A problem with Podhoretz’s argument is it proves too much. Why are Jews Democrats? Why is anyone a Democrat? Once you accept that conservative economic policies are good for growth, you’d think just about everyone would lean Republican on economic issues. In this sense, the argument in What’s the Matter with Kansas is more coherent: Thomas Frank can argue that Republican policies help the rich and hurt the poor (thus motivating a wealth gradient in how people vote, or how they should vote), but Podhoretz is not about to argue that, hey, Jews are financially successful so they should support the party of the rich. Instead, he goes for the larger freedom-and-opportunity pitch, which puts him in the uncomfortable position of basically arguing that, not just Jews, but everyone should be Republican. From this perspective, the answer is painfully clear: just as many Kansans disagree with Thomas Frank about what policies will be best for the national economy, similarly do many Jews, Catholics, Protestants, and others disagree with Norman Podhoretz about what are the policies that best promote economic freedom and opportunity.

Point #2 is social issues. I don’t know that much needs to be said here. Jews hold on average more socially liberal views than the average American, and I imagine this was true 50 and 100 years ago, as well. (To resolve this one, I guess we’d have to decide what counted as “social” issues back in 1909.) As Podhoretz himself notes, most Jews are not biblical literalists, and so the relevance of commandments and laws against adultery, homosexuality, etc., don’t seem so relevant. One might do better to turn the question around and ask why it is that so many Christians–who are not in general bound by Old Testament laws–have such strong socially conservative views.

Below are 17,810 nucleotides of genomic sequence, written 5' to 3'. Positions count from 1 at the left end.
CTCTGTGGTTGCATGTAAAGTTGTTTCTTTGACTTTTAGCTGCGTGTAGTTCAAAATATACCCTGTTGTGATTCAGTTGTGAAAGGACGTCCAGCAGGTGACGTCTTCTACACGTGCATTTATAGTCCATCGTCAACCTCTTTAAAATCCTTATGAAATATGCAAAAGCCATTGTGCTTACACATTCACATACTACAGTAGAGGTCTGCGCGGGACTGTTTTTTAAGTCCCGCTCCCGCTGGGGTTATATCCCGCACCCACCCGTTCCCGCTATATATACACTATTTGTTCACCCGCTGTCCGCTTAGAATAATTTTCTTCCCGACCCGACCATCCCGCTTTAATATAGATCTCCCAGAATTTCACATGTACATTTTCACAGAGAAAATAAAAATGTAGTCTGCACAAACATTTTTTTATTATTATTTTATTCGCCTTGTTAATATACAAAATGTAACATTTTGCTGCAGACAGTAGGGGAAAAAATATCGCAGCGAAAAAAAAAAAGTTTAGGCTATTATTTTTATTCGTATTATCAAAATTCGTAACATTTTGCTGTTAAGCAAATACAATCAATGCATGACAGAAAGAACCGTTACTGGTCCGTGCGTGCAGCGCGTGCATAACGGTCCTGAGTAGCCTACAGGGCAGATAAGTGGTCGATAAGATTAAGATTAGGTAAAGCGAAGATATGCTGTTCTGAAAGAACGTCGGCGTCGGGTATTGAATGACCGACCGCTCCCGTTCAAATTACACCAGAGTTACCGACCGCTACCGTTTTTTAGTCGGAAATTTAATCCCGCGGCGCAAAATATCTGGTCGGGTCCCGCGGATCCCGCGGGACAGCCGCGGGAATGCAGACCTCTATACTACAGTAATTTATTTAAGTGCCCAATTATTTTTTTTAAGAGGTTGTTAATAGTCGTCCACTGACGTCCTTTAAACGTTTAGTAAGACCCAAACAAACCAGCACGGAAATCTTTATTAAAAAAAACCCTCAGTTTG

Point #3 is Israel. I don’t want to get into this one at all–foreign policy is not my area of expertise. Perhaps it would suffice to say that experts as well as ordinary voters differ on what forms of U.S. engagement in the Middle East would be best.